The Nevada Supreme Court (Photo: Shane Savanapridi, City of Las Vegas)
Though Nevada’s population is surging with people of color, that is not reflected in the state’s highest court, according to a new analysis.
The Brennan Center for Justice at the New York University School of Law found the state is one of 20 with zero justices of color on its Supreme Court.
The State Supreme Court Diversity report, which collected data from February 2020 to April 2021, released updated data May 18.
In addition to 20 states lacking justices that identify as people of color, the analysis showed that 12 of those states, including Nevada, had populations where at least 20% of the population identified as people of color.
Nevada’s population is 49% people of color.
Further breaking down demographics, there were 28 states without Black Supreme Court justices, 39 states without Hispanic justices, 43 states without Asian American justices, and 47 states without Indigenous justices.
The report noted 59% of state supreme court seats are held by men, and in nine states there is only one woman on the bench.
In Nevada, four out of seven justices are women.
Aside from racial breakdowns, the recent analysis also looked at legal backgrounds of Supreme Court jurists and found 39% of sitting justices were former prosecutors while 7% are former public defenders.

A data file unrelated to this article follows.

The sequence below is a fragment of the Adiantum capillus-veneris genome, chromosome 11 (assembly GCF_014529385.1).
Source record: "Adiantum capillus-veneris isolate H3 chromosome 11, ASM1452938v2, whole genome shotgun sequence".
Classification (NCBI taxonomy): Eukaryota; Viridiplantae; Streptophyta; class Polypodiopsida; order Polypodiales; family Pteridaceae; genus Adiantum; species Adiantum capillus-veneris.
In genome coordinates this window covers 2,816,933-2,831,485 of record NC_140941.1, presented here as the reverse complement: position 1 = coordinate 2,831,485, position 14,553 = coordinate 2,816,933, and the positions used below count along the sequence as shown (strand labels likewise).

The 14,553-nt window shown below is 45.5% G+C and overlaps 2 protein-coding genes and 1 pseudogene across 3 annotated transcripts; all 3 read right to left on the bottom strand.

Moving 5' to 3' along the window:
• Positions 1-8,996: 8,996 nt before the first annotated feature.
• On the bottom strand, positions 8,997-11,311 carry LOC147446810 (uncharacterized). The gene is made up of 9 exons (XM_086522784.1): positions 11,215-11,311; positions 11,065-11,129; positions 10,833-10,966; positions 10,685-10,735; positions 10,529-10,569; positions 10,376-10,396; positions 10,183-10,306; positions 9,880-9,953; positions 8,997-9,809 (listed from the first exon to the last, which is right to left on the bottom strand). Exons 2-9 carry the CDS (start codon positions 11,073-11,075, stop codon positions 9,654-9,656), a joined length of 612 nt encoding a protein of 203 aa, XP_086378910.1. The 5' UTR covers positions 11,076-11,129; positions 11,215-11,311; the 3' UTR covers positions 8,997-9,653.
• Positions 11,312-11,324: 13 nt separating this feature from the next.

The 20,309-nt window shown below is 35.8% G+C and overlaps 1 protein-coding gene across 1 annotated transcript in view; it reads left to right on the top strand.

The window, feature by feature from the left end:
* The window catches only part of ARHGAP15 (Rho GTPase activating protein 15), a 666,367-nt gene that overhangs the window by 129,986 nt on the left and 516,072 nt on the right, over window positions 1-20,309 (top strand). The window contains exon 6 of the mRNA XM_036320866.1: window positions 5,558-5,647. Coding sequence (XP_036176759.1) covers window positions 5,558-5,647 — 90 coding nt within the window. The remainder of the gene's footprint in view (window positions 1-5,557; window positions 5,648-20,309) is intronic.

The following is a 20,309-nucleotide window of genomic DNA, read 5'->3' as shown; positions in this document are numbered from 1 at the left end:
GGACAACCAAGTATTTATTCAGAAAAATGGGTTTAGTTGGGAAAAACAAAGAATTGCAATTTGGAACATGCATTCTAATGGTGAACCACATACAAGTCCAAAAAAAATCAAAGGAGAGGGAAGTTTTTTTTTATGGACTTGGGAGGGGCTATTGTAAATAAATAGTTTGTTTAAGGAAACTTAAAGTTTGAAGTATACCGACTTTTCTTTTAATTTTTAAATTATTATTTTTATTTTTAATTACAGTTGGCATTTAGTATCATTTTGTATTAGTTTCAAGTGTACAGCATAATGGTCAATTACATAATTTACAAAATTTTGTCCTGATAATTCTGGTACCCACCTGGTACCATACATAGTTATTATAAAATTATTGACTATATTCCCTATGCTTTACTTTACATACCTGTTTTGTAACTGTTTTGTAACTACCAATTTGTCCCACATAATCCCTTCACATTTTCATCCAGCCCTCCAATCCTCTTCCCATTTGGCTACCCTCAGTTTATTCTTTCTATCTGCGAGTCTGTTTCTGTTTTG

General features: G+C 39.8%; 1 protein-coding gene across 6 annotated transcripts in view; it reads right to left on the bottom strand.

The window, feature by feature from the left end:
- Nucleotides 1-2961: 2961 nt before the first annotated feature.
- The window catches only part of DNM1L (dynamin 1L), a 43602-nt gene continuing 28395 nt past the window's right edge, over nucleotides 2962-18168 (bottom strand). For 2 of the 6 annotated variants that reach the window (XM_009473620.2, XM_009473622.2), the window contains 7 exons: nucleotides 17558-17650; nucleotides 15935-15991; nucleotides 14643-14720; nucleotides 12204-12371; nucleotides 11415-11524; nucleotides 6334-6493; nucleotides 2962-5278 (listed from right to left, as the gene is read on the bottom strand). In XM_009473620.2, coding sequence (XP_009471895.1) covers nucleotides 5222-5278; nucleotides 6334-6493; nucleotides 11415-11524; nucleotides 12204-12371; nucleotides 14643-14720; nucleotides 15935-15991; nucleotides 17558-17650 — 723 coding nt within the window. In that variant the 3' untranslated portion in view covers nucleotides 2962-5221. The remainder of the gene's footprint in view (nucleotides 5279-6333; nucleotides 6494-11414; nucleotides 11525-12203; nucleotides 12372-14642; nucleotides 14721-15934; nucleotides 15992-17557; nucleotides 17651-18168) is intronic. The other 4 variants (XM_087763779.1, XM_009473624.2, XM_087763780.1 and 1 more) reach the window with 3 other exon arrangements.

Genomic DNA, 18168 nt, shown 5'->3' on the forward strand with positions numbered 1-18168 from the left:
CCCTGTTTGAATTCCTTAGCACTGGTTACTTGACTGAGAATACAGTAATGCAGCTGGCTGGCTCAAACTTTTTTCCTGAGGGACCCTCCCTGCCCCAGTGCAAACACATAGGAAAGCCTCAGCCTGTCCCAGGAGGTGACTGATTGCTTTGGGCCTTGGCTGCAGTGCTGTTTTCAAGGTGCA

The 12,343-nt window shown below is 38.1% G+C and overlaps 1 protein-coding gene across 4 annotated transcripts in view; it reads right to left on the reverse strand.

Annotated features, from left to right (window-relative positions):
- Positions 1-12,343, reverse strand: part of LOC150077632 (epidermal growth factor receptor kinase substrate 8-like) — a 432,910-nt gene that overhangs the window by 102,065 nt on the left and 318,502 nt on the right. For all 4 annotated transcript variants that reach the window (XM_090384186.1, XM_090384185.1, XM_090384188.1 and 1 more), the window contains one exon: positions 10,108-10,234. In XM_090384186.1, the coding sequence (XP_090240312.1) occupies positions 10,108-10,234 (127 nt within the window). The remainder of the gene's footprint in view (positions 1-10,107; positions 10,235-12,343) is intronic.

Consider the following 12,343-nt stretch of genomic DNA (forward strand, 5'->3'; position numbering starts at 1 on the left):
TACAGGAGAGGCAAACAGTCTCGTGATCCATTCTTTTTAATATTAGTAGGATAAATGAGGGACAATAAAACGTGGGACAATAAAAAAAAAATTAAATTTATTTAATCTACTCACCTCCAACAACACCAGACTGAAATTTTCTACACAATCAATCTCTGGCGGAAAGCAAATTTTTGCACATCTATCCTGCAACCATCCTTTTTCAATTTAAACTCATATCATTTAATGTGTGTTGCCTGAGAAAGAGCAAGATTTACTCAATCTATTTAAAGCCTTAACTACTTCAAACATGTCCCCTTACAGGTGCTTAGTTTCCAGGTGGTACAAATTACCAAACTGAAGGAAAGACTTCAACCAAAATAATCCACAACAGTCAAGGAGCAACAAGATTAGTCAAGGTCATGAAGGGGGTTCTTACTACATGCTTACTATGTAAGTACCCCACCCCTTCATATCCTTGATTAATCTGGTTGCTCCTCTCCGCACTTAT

“The most common professional experiences for state supreme court justices were in private practice (81 percent), another judgeship (69 percent), and prosecution (39 percent),” according to the report.
In Nevada, Justices Abbi Silver and Douglas Herndon were previously prosecutors with the Clark County District Attorney’s office. Justice Lidia Stiglich previously served as a public defender.
In the 2020 election, there was a concerted, and successful, push to elect public defenders to local and municipal courts in an effort to “balance the bench” – organizers have noted judicial seats are more commonly filled by prosecutors and those with a background in civil litigation.
The Brennan analysis noted that on a federal level, “President Joe Biden has prioritized increasing professional diversity, recognizing that lawyers with corporate and prosecutor backgrounds have long been overrepresented on the bench, while former public defenders, civil rights lawyers, civil legal aid attorneys, and others who have served poor and marginalized clients have been underrepresented.”
Biden nominated Judge Ketanji Brown Jackson earlier this year to the Supreme Court of the United States. She was confirmed 53-47 and will be the first Black woman to become a justice for the nation’s highest court.
This story has been corrected to reflect the legal background of the Nevada Supreme Court justices.
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